When Gus McLachlan joined Boral Australia early this year as the new Executive General Manager, People, he brought with him almost 40 years of experience in the Australian Army.
Four weeks after taking on the role, Gus found himself in the middle of the company’s response to COVID-19, drawing on his experience as a commander in Afghanistan and his time seconded to the Pentagon, in Washington DC, on this new and very different mission.
Tell us about your career before you joined Boral?
I joined the Army straight from school, thinking I would do just a few years to help my single Mum by paying my own way through university. I finished an amazing career 37 years later!
During my time in the Army, I headed Forces Command, which is the area responsible for training, as well as being Head of Army Modernisation, where I worked closely with industry to kick off a major recapitalisation of Army equipment and systems network.
I was also Chief of Staff to the Chief of the Defence Force and was selected to represent Australia on placement in the Pentagon where I worked on the first Defence Review by the Obama Administration.
Much more challenging at a personal level was a 12-month tour in Afghanistan where I was responsible for planning and executing the draw-down of Coalition forces while maintaining security and transitioning authority to the Afghan Army.
I loved serving my country.
Having spent time working leaders such as Barrack Obama, John Howard and Julia Gillard, what attracted you to the role at Boral?
It might sound corny, but I wanted to work for an organisation that shared my values. Boral is an important, Australian company that is helping build Australia, contributing to our growth, to regional and rural areas, and that cares about its people.
What do you think the military taught you that applies to your role with Boral?
The ability to help unlock the potential – the discretionary effort – of our people. Most of us give about 80 percent of our effort in most roles, which is usually enough to do a reasonable job.
But we keep the other 20 percent - our discretionary effort - to be applied where we choose. The best way to unlock that 20 per cent and have people apply all of their creativity and their capacity, whether it is in the Army or at Boral, is through good leadership.
What were your first impressions about Boral’s culture?
I knew I had made the right decision to join the Boral team when I saw the way the company responded to the bush fire emergency. For example, the immediate decision Boral took to extend paid leave to volunteer firefighters . Or the provision of water to firefighters and the access to our properties for wildlife recovery. This all confirmed I was joining a company with the right values.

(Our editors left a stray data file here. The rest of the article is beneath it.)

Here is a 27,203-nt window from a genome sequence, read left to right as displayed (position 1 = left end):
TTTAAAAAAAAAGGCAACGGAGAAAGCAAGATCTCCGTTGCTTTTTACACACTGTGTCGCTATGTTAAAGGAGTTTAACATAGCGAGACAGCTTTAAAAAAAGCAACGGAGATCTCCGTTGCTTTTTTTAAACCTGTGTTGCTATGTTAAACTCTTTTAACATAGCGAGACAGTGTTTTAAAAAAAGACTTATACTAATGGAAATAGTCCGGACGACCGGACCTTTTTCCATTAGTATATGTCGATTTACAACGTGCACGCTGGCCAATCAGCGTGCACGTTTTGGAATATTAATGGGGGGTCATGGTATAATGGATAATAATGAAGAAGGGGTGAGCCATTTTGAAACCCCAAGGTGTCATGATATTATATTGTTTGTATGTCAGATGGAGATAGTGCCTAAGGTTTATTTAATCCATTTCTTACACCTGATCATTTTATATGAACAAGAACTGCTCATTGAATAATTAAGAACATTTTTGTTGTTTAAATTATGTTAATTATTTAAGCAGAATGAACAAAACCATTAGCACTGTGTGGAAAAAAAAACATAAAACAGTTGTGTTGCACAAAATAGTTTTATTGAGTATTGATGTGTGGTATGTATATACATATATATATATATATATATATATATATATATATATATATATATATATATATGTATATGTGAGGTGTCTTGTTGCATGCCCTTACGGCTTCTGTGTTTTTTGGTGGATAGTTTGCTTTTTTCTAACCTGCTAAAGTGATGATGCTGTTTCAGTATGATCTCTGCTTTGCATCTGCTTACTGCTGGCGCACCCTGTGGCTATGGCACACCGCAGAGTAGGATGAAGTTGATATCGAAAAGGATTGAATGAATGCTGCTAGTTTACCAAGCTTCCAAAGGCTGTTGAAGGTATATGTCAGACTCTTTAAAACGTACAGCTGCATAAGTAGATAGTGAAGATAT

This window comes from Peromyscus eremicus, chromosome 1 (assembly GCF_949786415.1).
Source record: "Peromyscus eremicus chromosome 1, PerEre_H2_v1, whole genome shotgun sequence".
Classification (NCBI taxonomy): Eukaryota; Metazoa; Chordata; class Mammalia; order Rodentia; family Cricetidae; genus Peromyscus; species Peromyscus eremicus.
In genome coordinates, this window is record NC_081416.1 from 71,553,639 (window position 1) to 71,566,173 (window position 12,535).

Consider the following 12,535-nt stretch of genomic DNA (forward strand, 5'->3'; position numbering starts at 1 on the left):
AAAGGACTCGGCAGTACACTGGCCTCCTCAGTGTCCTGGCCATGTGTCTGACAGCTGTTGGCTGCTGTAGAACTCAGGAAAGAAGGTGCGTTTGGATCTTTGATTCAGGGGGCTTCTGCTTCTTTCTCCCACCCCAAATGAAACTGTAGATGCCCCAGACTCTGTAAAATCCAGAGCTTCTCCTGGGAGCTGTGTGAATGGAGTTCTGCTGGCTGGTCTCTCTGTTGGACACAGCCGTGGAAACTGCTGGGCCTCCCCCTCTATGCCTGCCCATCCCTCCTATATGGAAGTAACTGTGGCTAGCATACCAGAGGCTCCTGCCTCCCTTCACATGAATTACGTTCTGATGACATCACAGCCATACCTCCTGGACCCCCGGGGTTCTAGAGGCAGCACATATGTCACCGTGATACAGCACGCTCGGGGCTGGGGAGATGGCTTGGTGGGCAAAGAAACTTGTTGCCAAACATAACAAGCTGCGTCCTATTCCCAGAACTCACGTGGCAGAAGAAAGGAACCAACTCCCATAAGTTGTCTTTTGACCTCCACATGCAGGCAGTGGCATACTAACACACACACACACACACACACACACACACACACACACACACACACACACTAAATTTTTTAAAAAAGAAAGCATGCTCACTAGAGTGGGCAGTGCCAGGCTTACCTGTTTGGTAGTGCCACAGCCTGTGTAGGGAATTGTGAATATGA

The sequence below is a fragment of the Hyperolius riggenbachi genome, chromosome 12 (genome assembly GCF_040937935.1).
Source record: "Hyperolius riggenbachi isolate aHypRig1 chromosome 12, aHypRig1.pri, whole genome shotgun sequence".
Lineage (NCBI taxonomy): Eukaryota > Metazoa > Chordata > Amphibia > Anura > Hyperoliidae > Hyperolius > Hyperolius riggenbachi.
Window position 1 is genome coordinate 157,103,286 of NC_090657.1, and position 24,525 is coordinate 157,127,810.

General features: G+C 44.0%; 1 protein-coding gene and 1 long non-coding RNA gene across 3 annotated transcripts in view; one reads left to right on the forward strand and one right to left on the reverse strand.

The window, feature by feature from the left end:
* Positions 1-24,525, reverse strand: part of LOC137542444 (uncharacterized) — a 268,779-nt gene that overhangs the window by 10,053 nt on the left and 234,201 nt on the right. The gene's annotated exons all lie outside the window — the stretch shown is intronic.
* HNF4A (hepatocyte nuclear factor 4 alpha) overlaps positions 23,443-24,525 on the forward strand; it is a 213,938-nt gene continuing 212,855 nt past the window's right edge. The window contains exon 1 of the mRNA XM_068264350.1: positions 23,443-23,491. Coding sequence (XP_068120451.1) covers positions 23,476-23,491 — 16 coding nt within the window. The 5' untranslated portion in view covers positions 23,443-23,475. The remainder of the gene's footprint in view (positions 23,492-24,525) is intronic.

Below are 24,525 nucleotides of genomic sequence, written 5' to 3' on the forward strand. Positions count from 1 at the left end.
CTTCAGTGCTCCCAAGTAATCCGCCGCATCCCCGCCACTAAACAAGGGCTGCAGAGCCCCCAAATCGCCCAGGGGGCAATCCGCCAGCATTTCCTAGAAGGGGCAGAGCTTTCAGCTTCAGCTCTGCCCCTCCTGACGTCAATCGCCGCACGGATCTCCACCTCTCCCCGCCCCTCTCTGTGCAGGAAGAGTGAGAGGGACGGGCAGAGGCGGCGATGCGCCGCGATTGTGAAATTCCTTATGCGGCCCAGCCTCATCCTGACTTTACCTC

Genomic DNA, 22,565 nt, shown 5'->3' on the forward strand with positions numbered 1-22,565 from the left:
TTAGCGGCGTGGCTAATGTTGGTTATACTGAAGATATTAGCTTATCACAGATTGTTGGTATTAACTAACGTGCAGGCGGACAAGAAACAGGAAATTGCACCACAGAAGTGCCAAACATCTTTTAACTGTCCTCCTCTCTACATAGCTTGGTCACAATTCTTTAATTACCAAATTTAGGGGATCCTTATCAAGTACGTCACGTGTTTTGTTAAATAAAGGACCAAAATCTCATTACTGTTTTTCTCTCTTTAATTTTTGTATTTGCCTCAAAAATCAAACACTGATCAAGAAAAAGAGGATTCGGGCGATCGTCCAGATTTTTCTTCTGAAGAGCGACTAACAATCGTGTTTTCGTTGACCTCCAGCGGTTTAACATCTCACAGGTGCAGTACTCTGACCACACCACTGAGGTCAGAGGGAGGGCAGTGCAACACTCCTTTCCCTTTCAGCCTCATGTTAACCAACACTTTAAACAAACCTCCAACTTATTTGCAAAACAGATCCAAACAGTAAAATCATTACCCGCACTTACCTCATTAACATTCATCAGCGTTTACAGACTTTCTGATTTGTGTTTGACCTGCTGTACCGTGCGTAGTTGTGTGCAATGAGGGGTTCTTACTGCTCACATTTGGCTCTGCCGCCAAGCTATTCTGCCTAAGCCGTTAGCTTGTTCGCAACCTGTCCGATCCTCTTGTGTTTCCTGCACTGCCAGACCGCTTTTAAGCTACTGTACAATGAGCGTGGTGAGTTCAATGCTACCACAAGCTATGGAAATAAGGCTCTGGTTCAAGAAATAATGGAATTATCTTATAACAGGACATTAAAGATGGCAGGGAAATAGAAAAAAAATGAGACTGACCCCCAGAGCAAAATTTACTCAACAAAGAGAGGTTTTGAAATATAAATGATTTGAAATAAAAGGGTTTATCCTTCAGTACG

How has Boral adapted to the new COVID 19 reality?
We came together early as a company, even when we did not have all the information we needed about the virus – no one did. But this meant we could move quickly and efficiently, and some weeks down the road, the planning we did back then has held up well.
Importantly, we got good, trustworthy information to our people in the middle of a lot of noise and confusion. And our focus on the basics - hygiene and physical distancing - helped ensure our industry retained the confidence of the various governments, which means we have been able to continue to operate.
We have been open and honest with our people throughout the pandemic response, doing all we can to preserve work opportunities.
What is the best piece of advice you have been given?
My boss when I was a young leader told me to get off my backside and propose to my now wife. It showed he cared more about me than just on the work level. I have been happily married for 30 years!
And what advice would you give a young colleague just starting their career at Boral?
Do the best you can on every task, every day. Your efforts will be recognised.
Do you have any personal heroes, or people who have inspired you?
I was lucky enough to meet President Obama, Prime Ministers John Howard and Julia Gillard and military leaders like Peter Cosgrove and David Hurley. All inspired me and taught me something about leadership.
But at a more personal level my sister is a cancer doctor and I am in awe of her strength and compassion. And I will always appreciate what my wife contributed to our family and our nation as a military spouse.
How do you spend your spare time?
I am a bit of a nerdy science fiction reader. I love innovation and creativity and am involved with some start-up technology companies. I still try and keep fit, so I swim and paddle a surf ski when I can. And I’m happy to confess I love yoga as a way to stretch and be mindful.